The four suspensions were evaluated for multiple sliding speeds. ANOVA of two factors had shown that the analysis completed on Teflon plates allowed the discrimination of suspensions with a weak impact of device environment (sliding speed). Nevertheless, no indications were calculated on the capability of the experimental set-up to do a low ranking (no difference between two suspensions) and to see a difference when two different suspensions were analysed. The corresponding probability of type II error β should reflect the probability to do a low ranking due to the inversion of two suspensions in the ranking. The power (1−β) could inform on the ranking reliability, namely on the possibility to see a difference when two different suspensions were analysed. The statistical analysis was conducted on Teflon plates data, for three different sliding speeds identified as very different: the beginning of analysis with a sliding speed of 4.7·10−5 m s−1 (Table 6), the most complex sliding speed for 0.161 m s−1 (Table 7) and the end of analysis at 1.41 m s−1 (Table 8). The variance (s²) and the mean (m) were compared with α = 0.05. The values of the statistical powers were evaluated assuming that if two suspensions were different, the probability that two suspensions are identical also has to be assessed. Tables 68 represent the results of different statistical treatments. Generally, the variance of all the suspensions was identical for each comparison (represented by s²). For the most complex case with the sliding speed of 0.161 m s−1 (Table 7) none of the suspensions displayed a significant difference on the mean measurement of friction coefficient. Visually, as statistically, the SAUF and Picasorb suspensions were the least discriminated with their mean identified as equal (represented by m), and a really low statistical power of 0.109. Despite a sliding speed disadvantageous for the identification of all the suspensions as different, two-thirds of the comparison allowed the detection of the difference with a higher statistical power. In a context of determination of a robust ranking, two rankings could be identified in relation to the value of the sliding speed used to calculate the friction coefficient. Up to 0.161 m s−1, these four suspensions had the following ranking by ascending order of abrasive potential: Seine 200 < Seine 700 < Picasorb suspension < SAUF suspension. Table 6 shows a really good discrimination of each suspension with a very good statistical power higher than 0.9. Above a sliding speed of 0.161 m s−1, the ranking is modified by the change of lubrication regimes between the steel ball and the Teflon plates. Beyond 0.161 m s−1, the suspension ranking by ascending order of abrasive potential was: Seine 200 < Seine 700 < SAUF suspension < Picasorb suspension. The abrasiveness index thus developed must be compared to another measurement that shows that the contact of a real membrane with feed water may result in important damage. Based on such calibration performed on different waters used in drinking water production plants and the abrasion measurements done on the membranes that filter these waters, it will then be possible to recommend pre-treatments required to reduce feed water abrasivity and acceptable for contact with membranes.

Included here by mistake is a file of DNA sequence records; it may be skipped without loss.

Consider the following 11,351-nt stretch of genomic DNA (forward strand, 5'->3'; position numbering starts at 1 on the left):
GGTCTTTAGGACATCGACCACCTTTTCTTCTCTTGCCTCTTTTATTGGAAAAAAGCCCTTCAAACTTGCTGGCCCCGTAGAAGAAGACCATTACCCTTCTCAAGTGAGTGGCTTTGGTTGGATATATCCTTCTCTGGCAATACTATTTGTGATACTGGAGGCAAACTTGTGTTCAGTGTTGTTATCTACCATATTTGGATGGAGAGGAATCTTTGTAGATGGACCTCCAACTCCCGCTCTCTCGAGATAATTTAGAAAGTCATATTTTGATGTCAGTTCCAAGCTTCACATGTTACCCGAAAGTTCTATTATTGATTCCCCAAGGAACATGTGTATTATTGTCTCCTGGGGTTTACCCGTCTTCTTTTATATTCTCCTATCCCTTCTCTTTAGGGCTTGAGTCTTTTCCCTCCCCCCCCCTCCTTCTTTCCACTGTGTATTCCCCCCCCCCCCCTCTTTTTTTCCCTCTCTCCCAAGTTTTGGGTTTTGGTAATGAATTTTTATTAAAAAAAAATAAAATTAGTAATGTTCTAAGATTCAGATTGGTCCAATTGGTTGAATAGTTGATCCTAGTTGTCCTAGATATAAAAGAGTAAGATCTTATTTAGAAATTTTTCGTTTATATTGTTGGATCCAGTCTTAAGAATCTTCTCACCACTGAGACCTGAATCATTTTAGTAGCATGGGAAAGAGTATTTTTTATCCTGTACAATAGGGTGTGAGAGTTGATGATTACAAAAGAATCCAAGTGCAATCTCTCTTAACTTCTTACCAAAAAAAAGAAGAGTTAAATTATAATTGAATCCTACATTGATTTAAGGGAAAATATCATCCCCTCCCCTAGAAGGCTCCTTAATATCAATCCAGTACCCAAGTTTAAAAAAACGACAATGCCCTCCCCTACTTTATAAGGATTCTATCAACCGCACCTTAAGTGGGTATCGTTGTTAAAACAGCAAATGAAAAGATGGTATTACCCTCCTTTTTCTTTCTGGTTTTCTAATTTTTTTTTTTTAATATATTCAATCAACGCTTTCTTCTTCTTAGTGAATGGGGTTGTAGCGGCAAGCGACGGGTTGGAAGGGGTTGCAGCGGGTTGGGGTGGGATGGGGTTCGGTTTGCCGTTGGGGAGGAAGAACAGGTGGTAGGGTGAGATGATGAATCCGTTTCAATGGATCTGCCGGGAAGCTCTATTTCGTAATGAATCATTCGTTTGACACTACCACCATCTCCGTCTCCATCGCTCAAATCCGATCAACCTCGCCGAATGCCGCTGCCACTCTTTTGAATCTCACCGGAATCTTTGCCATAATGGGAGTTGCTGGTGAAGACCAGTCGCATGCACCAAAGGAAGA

Table 6

Comparison of abrasive potential between two suspensions for the weakest sliding speed (4.7·10−5 m s−1) on Teflon plates

m1; s1\m2; s2 SAUF suspension Picasorb suspension Seine 200 Seine 700 
SAUF suspension  s2 = ; m ≠ ; 0.999 s2 = ; m ≠ ; 0.999 s2 = ; m ≠ ; 0.999 
Picasorb suspension s2 = ; m ≠ ; 0.989  s2 ≠ ; m ≠ ; 0.989 s2 = ; m ≠ ; 0.921 
Seine 200 s2 = ; m ≠ ; 0.999 s2 = ; m ≠ ; 0.999  s2 = ; m ≠ ; 0.999 
Seine 700 s2 = ; m ≠ ; 0.999 s2 = ; m ≠ ; 0.996 s2 = ; m ≠ ; 0.991  
m1; s1\m2; s2 SAUF suspension Picasorb suspension Seine 200 Seine 700 
SAUF suspension  s2 = ; m ≠ ; 0.999 s2 = ; m ≠ ; 0.999 s2 = ; m ≠ ; 0.999 
Picasorb suspension s2 = ; m ≠ ; 0.989  s2 ≠ ; m ≠ ; 0.989 s2 = ; m ≠ ; 0.921